Child rights

Wednesday, 9 November 2016

Praxis Held Follow-up Workshops on Prevention and Elimination of Child, Early and Forced Marriages

In September and October 2016, Praxis held three two-day workshops for Roma women and men in Leksovac, Kostolac and Novi Pazar, aimed at prevention and elimination of child, early and forced marriages. The workshops were organized as part of the activities on the project “Legal Assistance to Persons at Risk of Statelessness in Serbia”, funded by UNHCR. 

The workshops followed the activities initiated in 2015 in Novi Pazar and continued in Leskovac and Kostolac in April 2016. A total of 75 women and girls and 75 men and boys took part in the workshops. Due to the specific gender role of women in the Roma community, the workshops were organized in a way that first day of the workshop targeted women and the second men. 

The goal of the workshops was to come up with the proposal of mechanisms that would lead to prevention and elimination of this harmful traditional practice, during a two-day interactive discussion about the importance of the healthy early child development, respect for children’s needs and wishes, necessity of regular health protection, sexual and reproductive health, the importance of timely and continuous education. The issues identified as leading causes of child, early and forced marriages were, as in the first round of workshops, poverty, low educational status of Roma families living in Roma settlements, the high unemployment rate of the Roma and patriarchal cultural tradition. In addition, it turned out that the lack of support for Roma children in the education system through monthly bus tickets, free textbooks and scholarships for secondary school students, is one of the possible causes of child, early and forced marriages.

The average age of marriage among the present Roma women was 16-17, and 18-19 among the Roma men. Also, the minimum age of marriage among the Roma women ranges from 13-15, the age when 21 present Roma women got married (28%). Only 22 participants (29.3%) entered into marriage /common marriage after 18 years of age, i.e. after the marriageable age.

“You are a child, and then you are a woman. You are never a young girl.” 

“I got pregnant when I was 15 and I hardly survived.”

“Some girls are married by their parents, when they find them rich husband.”

“Tradition. If she fails to get married until she is 15, she is not a girl any more, she is old. Culture now comes from a family. I lost one daughter when she was 14, she got married as young as I had been. Then I kept the younger daughter until she was 17, and then she knew how to think .”

“Virginity must be saved before a marriage. That’s how a girl did her mother proud.”

“I was ashamed when my daughter got married at 13, I hid so that nobody could congratulate me on the son-in-law.”

“We make mistakes as well. It’s a great blow when your daughter runs away and gets married at 13. To go there, or not to go? You go and see, and poverty makes you leave your child there. It’s shame to return the child. It’s a big mistake!”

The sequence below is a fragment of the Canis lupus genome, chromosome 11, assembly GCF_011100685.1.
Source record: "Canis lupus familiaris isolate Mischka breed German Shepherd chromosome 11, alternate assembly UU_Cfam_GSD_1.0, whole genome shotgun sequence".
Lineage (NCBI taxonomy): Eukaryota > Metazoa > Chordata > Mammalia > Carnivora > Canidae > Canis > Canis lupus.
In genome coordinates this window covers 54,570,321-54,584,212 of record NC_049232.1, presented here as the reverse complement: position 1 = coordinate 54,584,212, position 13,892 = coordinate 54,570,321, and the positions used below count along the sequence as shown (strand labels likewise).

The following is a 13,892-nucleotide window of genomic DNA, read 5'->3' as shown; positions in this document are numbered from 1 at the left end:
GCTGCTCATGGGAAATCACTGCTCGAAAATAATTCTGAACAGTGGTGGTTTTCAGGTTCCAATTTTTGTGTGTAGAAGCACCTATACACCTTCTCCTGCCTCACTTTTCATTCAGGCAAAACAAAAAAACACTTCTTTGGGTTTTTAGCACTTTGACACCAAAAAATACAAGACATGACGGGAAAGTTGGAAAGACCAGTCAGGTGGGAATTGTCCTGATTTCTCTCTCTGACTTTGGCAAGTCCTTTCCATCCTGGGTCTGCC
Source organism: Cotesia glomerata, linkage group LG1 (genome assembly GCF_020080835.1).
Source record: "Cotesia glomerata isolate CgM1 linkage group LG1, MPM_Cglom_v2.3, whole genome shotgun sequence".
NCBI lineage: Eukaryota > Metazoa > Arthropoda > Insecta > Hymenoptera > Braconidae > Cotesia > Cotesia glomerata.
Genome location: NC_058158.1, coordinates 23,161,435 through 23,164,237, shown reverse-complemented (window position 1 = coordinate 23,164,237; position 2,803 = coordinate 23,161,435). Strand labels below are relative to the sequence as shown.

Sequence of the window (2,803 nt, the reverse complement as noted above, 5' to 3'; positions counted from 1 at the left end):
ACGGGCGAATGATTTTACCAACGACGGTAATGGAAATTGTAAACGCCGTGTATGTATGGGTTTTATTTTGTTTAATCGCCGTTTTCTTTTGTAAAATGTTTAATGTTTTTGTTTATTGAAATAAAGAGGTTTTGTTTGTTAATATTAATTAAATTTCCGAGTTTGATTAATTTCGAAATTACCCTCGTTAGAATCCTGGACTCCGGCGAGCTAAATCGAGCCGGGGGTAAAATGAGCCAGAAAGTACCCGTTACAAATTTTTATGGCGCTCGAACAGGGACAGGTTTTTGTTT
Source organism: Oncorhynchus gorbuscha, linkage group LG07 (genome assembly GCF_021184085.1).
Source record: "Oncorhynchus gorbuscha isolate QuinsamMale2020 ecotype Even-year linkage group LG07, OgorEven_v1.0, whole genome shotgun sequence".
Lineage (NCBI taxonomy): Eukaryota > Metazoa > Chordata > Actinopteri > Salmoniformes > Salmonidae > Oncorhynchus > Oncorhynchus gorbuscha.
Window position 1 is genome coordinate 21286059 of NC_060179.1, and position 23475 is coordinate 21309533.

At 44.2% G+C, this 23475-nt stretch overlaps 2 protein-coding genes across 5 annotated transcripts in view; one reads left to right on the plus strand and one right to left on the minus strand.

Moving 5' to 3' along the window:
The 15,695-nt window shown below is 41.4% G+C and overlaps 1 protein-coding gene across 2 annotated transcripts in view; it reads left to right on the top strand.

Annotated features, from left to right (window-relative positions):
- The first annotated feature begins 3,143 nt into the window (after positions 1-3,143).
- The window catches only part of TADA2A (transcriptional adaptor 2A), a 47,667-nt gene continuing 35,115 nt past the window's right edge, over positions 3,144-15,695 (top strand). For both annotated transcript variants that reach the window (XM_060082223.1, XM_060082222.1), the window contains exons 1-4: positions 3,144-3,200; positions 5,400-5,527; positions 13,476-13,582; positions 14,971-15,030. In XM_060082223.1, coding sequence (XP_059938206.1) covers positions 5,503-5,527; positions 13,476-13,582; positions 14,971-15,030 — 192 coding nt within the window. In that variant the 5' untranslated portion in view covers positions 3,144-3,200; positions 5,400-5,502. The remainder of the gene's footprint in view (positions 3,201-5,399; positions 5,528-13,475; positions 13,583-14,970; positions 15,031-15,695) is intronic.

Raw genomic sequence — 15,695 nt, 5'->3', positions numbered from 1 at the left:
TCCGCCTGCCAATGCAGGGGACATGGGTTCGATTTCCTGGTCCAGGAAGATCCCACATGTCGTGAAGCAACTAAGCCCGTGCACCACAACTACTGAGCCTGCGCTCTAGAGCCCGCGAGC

In order to help the participants to consider the problem of child, early and forced marriages from different aspects, the video clips Avoid My Destiny and I’m a Roma Woman were played. The former, which is about testimonies of Roma women who are victims of forced marriages and domestic violence, left a strong impression on the participants, who generally sympathized with the fates of Roma women from the video clip, and denied the presence of such practices in their communities. The latter, with its affirmative concept inspired the participants and directed them once again to perceive education as a path to better future for all girls and boys.

“This is a true story. When poor, people accept this and that, they throw money on the table. Its’ a tradition.”

“Money is given so that a father can escort his daughter properly. A half is given to the daughter and the son-in law, and a half is spent on the wedding party.”

"This is beautiful. You see a woman who has a goal and she did it." 

The impression is that the participants see the workshop as very useful, as support to the Roma community in terms of identifying their problems and expressing the will and readiness to address them. It is necessary to continue working with Roma communities in these municipalities, provide them with advisory support and empower them to talk about this problem openly and work to resolve it. Educational and advisory work with parents, as decision makers, is equally important as the work with children aimed at raising awareness and empowering the girls and boys aged 10 to 15 years to resist this harmful traditional practice.

Workshop activities in these municipalities are followed by community meetings with representatives of institutions responsible to act in the case of child, early and forced marriages. Information obtained at workshops and community meetings, together with an analysis of regulations and case studies, will be translated into recommendations and proposals of public policies for addressing the problem of child, early and forced marriages, which Praxis will present in December 2016.

See also:

Praxis Held Workshops on Prevention and Elimination of Child, Early and Forced Marriages

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